Thursday, 5 November 2009

REPOST Some rather interesting questions has this rather interesting first post that I'd rather like to go through and answer because behind the silly misunderstandings there is some real science to be explained here. So here we go, original in bold as ever:

I just want to ask you some questions. I'm assuming you're an evolutionist.

A what? I'm not an evolutionist, it's not a creed to believe the theory sported by the most evidence.

By the way, I'm not a Christian, I'm just arguing for the sake of rationality.

Wouldn't mind if you were, if you're intelligent, have done basic research and can construct a coherent argument then you can debate no matter what you believe.

1. The law of Physics says Energy cannot be created or destroyed, how therefore can you justify the Big Bang?

This is a fantastic question. It's really deep to ask how something can come from nothing. And the answer is from quantum physics. We have observed in accelerators and similar experiments, that not only can you make something from nothing but it happens all the time. Empty space creates particles all on it's own. Which Raises two questions, why isn't the universe full of these things, and what happened to the conservation of energy? Well these particles dont hang around for long, one of them is made of anti-matter, it's basically the opposite of a real particle, they will destroy each-other if they meet (insert sci-fi/fatasty analogy of your choice). What about energy, they both have energy, so where did it come from? Simply speaking one is totally the opposite of the other, including energy, so all that's happened is that some energy has been made, with some anti-energy to balance it out. Author's note, the correct scientific term for this is negative energy... but I just cant make myself write that, it just sounds too New Agey, so I'm going to call it anti-energy, but if you ever hear a real scientist talking about negative energy, that's what they mean. We've seen this loads of times in experiments. But how does this help us.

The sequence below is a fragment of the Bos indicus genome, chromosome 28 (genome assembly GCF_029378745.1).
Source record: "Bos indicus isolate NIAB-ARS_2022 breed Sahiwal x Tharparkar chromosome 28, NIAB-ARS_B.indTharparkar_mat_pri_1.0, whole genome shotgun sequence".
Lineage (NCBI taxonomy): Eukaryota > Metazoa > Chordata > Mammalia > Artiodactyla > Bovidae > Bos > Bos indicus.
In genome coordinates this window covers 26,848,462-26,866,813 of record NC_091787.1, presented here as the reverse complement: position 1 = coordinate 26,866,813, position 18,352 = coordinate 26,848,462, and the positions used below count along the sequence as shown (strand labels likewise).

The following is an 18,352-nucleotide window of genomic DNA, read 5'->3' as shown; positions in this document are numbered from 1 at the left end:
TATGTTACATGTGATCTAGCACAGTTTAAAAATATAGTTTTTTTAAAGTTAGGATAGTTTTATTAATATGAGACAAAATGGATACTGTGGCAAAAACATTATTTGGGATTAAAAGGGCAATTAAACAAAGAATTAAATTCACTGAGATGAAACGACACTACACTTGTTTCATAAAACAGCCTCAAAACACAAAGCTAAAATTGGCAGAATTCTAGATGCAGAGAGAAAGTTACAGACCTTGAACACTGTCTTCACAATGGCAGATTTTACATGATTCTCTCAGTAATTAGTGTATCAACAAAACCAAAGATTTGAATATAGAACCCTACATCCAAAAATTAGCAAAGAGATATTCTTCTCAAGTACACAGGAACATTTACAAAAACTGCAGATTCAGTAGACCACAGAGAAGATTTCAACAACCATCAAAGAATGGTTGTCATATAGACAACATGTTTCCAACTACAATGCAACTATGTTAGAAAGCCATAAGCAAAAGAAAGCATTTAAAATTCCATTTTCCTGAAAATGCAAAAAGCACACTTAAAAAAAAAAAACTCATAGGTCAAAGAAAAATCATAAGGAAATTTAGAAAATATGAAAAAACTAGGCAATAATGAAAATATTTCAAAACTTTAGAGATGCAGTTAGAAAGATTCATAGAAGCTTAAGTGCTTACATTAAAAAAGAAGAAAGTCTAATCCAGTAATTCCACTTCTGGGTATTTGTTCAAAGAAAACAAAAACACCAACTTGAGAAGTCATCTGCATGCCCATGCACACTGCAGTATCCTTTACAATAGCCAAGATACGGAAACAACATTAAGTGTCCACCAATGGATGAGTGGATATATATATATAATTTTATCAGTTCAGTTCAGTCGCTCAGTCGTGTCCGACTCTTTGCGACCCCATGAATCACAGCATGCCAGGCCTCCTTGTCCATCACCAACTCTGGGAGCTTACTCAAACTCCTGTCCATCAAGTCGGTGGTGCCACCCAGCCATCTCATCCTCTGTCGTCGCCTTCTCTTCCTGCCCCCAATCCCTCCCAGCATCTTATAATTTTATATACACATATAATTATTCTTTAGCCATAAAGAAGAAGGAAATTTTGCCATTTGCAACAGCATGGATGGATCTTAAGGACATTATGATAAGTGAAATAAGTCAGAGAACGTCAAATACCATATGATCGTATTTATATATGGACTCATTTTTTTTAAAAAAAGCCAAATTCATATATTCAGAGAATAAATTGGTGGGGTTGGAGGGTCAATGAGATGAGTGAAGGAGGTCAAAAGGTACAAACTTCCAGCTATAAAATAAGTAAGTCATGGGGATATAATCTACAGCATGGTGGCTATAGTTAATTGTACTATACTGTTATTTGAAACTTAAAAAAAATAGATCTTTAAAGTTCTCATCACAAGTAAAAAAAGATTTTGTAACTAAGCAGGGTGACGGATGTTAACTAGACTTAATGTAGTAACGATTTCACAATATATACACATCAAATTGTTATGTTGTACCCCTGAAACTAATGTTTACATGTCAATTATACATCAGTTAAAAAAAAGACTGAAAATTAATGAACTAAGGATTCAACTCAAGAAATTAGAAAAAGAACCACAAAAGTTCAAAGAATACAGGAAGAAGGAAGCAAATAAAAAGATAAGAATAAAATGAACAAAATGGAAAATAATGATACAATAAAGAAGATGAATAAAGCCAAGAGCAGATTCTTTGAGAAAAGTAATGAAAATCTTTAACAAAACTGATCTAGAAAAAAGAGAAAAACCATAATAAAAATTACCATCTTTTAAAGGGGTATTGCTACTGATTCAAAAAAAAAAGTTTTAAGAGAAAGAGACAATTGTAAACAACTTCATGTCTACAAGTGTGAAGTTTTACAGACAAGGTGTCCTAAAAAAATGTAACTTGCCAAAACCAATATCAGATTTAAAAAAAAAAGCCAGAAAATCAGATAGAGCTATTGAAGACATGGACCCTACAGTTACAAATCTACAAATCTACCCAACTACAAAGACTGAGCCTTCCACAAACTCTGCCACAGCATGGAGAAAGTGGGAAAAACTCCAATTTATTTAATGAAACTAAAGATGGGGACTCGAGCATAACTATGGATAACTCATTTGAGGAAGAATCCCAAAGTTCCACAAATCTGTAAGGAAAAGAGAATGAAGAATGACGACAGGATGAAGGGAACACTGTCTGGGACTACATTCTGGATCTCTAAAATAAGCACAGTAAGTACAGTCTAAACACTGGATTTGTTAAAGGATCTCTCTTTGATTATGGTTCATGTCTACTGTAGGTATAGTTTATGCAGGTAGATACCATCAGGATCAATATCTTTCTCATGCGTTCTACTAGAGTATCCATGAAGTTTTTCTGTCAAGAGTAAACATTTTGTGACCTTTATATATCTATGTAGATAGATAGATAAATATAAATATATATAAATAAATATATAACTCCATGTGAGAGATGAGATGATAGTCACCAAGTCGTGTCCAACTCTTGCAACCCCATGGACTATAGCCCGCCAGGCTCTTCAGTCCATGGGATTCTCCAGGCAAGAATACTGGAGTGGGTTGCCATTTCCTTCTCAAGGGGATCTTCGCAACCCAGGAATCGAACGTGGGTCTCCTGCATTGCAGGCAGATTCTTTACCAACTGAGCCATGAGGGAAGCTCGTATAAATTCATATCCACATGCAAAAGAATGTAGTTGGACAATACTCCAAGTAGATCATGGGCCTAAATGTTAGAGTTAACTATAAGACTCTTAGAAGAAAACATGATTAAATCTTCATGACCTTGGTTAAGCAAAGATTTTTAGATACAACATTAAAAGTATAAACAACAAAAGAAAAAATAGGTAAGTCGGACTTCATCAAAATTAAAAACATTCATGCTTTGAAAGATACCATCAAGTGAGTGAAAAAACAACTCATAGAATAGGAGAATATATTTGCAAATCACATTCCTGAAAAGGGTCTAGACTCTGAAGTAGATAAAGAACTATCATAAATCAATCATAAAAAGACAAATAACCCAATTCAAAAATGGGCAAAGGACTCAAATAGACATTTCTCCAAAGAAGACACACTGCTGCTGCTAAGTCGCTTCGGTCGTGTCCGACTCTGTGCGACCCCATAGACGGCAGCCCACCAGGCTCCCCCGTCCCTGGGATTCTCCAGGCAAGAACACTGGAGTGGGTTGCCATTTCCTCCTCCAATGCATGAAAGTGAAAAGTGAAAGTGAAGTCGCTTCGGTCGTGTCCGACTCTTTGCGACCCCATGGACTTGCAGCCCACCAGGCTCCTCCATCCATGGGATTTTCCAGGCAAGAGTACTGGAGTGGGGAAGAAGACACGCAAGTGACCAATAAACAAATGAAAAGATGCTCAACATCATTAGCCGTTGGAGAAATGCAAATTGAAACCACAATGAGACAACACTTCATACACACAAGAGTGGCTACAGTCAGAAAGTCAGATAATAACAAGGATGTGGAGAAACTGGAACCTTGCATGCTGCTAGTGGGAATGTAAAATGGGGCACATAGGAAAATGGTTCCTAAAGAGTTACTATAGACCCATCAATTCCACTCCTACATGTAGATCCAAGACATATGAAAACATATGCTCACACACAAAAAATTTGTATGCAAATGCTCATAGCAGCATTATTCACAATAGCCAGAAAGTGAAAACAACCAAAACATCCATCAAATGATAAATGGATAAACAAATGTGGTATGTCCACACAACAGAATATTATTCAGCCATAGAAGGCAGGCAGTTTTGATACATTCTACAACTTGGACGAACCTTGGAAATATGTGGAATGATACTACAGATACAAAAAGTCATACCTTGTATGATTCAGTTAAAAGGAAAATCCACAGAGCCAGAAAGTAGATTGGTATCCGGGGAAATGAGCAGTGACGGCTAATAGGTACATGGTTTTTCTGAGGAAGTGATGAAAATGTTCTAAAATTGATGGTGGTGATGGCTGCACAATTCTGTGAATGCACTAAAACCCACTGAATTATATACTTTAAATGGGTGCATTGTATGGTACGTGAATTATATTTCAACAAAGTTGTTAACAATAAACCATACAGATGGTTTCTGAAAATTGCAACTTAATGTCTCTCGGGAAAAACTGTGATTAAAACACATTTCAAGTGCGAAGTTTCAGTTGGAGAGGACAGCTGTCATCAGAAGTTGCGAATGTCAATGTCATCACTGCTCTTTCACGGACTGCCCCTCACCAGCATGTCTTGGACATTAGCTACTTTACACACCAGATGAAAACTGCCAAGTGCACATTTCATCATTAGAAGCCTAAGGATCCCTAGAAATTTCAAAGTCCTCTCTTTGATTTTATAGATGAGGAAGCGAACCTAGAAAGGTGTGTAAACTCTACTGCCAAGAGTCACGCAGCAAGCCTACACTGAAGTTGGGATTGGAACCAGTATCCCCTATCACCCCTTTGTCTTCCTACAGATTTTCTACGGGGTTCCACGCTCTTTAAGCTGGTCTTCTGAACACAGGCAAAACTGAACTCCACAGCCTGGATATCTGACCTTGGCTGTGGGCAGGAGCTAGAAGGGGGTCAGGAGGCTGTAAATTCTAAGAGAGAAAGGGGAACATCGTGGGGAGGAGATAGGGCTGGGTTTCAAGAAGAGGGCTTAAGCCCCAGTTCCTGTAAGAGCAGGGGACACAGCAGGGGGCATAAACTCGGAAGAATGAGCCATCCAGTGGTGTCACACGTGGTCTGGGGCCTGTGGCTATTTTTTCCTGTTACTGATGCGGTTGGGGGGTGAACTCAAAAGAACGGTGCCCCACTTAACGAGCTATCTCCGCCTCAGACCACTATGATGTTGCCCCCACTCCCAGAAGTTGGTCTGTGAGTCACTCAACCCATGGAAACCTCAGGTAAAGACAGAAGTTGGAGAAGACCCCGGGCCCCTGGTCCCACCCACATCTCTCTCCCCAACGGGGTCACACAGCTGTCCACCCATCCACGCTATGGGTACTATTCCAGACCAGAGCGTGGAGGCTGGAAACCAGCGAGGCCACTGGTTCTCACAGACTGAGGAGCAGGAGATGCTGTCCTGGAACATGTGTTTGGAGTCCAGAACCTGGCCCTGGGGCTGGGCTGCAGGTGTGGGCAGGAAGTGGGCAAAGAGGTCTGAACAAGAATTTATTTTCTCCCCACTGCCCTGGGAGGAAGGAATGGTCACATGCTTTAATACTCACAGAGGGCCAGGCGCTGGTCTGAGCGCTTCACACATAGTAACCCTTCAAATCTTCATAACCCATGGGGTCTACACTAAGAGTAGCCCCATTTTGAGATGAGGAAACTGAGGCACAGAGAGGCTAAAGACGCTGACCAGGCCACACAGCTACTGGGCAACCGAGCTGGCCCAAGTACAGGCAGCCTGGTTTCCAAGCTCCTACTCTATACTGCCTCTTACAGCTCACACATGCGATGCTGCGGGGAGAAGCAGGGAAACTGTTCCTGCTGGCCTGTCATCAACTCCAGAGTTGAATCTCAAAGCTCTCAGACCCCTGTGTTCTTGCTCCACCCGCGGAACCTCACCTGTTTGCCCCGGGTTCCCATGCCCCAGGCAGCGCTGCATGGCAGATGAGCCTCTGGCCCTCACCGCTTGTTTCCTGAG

Well, the universe acts in the same sort of way, there aren't particles of anti-energy waiting to destroy everything, but there is a very large amount of negative energy in the fabric of space. Do you remember from school that gravitational energy, the energy from being high up, is negative? If two things are near by they have some anti-energy because of gravity. If you let them fall they dont get all their kinetic (movement) energy from nowhere, they gain even more anti-energy from gravity. So: in the beginning there was no space and no time and no matter and no energy. This is the big bang, it's not a flash of light in a dark room you should imagine, you should imagine being inside a room smaller than a pea that explodes out, except there's nothing outside the room. The point is that this doesn't violate conservation of energy, because for all the energy you put into making matter and making it move and be hot and all that kind of stuff, an exactly opposite amount of anti-energy is made from the gravity and bending of space and a few other exotic things I dont really understand. The message is that the universe was made on credit, and unless there is a big crunch the debt isn't really going to be paid off. Like a lot of people all the debt gets shifted from one form to another so much that it never really gets paid off for good. So good question, long answer.